1935 Hussein I d. 1999 King of Jordan (1952-99). He was the second Arab head of state to recognize Israel (1994, after Anwar Sadat in 1978).
1927 McLean Stevenson d. 1996 American actor. TV: M*A*S*H (Lt. Col. Blake).
1922 Veronica Lake d. 1973 (Constance Ockelman), American actress. Known for her peek-a-boo hairstyle with her long blonde hair covering one eye. Film: Sullivan's Travels (1941) and Hold That Blonde (1945).
1922 Phyllis Avery d. 2011 American actress. TV: George Gobel/Eddie Fisher Show (George Gobel's wife Alice).
1921 Brian Keith d. 1997 American actor. TV: Family Affair (Uncle Bill). Film: The Parent Trap (1961).
1913 Aladena "Jimmy the Weasel" Fratianno d. 1993 Italian-born American mob boss. In 1977, while he was head of the Los Angeles crime family, he became a government witness against the mob. His testimony contributed to the conviction of 26 mob members. He was the subject of the books The Last Mafioso and Vengeance is Mine.
1908 Joseph McCarthy d. 1957 U.S. Senator (Wisconsin). He led the Senate inquiry into the alleged communist activities during the 1950s.
1908 Harrison Evans Salisbury d. 1993 American Pulitzer-winning reporter, Soviet expert, and editor of the New York Times. He was the first American reporter in Hanoi during the Vietnam War.
1904 Dick Powell d. 1963 American actor, singer. His death was attributed to radiation exposure received from an A-bomb test near the filming of a movie in 1953.
1900 Aaron Copland d. 1990 American composer, Billy the Kid and Appalachian Spring.
1891 Sir Frederick Grant Banting d. 1941 Canadian Nobel-winning scientist. He and Charles Best discovered insulin (1921) for which he shared the Nobel Prize with Dr. J.J.R. MacLeod.
1889 Jawaharlal Nehru d. 1964 Indian statesman, first prime minister of the Republic of India (1947-64).
1842 Walter Williams d. 1959 American soldier. Reputed to be the last surviving Civil War veteran, claiming to have served in the Confederate Army (1864). However, after his death at age 117, there was little evidence to support his claims and records showing that his was probably born in 1854, too late to have served in the war as he claimed.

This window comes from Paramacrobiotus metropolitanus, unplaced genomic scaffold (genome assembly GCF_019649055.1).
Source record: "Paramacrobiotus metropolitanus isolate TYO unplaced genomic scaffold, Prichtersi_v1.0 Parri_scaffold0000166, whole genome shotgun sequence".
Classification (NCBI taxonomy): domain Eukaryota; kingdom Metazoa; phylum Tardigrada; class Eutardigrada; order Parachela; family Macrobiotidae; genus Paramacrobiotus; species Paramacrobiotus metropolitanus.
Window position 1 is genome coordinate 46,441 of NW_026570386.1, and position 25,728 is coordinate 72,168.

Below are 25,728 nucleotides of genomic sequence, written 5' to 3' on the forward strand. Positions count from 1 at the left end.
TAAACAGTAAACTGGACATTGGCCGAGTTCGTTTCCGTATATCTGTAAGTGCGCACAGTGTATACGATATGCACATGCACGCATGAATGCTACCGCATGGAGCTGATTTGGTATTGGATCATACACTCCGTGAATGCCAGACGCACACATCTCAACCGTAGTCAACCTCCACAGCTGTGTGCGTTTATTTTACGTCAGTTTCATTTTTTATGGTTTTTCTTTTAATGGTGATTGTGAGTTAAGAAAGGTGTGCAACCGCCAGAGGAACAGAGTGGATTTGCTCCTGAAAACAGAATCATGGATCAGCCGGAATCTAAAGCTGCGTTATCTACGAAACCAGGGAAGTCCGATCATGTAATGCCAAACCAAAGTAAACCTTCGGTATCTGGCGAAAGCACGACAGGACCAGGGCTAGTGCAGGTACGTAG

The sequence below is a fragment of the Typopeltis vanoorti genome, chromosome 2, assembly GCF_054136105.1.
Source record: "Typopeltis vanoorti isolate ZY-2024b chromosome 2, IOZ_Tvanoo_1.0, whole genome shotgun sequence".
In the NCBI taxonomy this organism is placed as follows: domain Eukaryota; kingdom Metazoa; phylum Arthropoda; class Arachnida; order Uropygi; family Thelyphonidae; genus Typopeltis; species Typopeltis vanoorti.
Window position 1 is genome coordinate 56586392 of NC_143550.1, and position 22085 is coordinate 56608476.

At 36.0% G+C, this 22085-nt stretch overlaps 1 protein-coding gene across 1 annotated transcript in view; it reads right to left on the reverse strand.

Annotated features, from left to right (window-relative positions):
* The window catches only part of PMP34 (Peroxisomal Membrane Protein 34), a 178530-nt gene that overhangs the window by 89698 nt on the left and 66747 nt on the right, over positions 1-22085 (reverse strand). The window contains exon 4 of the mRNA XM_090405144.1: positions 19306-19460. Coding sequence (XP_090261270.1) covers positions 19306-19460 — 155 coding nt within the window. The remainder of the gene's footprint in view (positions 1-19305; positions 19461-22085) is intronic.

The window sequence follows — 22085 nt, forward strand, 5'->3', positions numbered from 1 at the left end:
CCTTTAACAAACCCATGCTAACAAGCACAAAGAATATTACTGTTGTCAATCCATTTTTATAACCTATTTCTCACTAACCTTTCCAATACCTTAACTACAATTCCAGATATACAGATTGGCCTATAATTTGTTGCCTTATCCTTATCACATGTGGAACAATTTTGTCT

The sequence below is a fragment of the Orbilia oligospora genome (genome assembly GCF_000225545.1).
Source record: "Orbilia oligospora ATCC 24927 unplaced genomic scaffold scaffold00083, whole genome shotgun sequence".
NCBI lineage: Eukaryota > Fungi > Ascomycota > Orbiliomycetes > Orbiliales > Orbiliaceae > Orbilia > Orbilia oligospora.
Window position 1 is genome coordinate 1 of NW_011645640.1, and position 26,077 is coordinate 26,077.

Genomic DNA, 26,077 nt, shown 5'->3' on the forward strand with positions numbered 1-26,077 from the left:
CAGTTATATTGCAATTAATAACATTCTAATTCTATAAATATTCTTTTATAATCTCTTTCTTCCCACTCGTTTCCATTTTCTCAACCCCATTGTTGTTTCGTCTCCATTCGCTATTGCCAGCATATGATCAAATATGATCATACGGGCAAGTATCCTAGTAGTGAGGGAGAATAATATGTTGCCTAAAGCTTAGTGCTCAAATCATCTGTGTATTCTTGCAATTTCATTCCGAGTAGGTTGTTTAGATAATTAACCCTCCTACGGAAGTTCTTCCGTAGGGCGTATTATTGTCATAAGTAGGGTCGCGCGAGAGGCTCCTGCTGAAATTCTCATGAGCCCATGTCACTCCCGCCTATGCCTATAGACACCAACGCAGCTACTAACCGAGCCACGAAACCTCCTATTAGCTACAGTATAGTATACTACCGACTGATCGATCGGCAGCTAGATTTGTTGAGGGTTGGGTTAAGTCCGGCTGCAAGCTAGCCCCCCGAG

1765 Robert Fulton d. 1815 American inventor, steamboat pioneer.
Deaths for November 14
1965 Allen Balcom DuMont b. 1901 American inventor. He developed the first commercially practical cathode ray tube (1931), marketed the first home TV receiver (1939), and established the DuMont Television Network (1946).
1915 Booker T. Washington b. 1856 (Booker Taliaferro Washington), American educator. presidential advisor. First leader of the Tuskegee Institute (1881) for the training of Negroes. Born into slavery, he was emancipated at the end of the Civil War. He believed the way for blacks to gain equal social rights was to demonstrate "industry, thrift, intelligence, and property." He helped create numerous education opportunities for blacks. He was the first African-American depicted on a U.S. coin.
1997 Eddie Arcaro b. 1916 American Hall of Fame jockey. He was the first jockey to win the Triple Crown twice (1941, 1948), and he is a 5-time winner of the Kentucky Derby. He won a record-setting earnings of over $30 million.
1967 Major General Bruno Arthur Hochmuth b. 1911 He was the first U.S. general killed by enemy fire during the Vietnam War; the helicopter he was riding in was gunned down over Hué, Vietnam. Four other Marines, and a South Vietnamese Army aide were also killed in the incident.
1933 Edward Nash Hurley b. 1864 American tool maker, founder of Standard Pneumatic Tool Co. of Chicago (1896). He created the first piston-type pneumatic drill (1896), forerunner to the modern jackhammer.
1832 Charles Carroll b. 1737 American Revolutionary leader. He was the last surviving signer of the Declaration of Independence, and the richest U.S. citizen at the time of his death.
1716 Baron Gottfried Wilhelm von Leibniz b. 1646 German mathematician for whom the Leibniz series is named. He created the notation "dy/dx", the integral sign "∫", designed a machine that could multiply and divide (1671), introduced binary numbers (1679), and created differential (1684) and integral calculus (1686).
1687 Nell Gwyn b. 1650 English actress, one King Charles II thirteen mistresses, by whom she had two children. She came to epitomize the rags-to-royalty tale.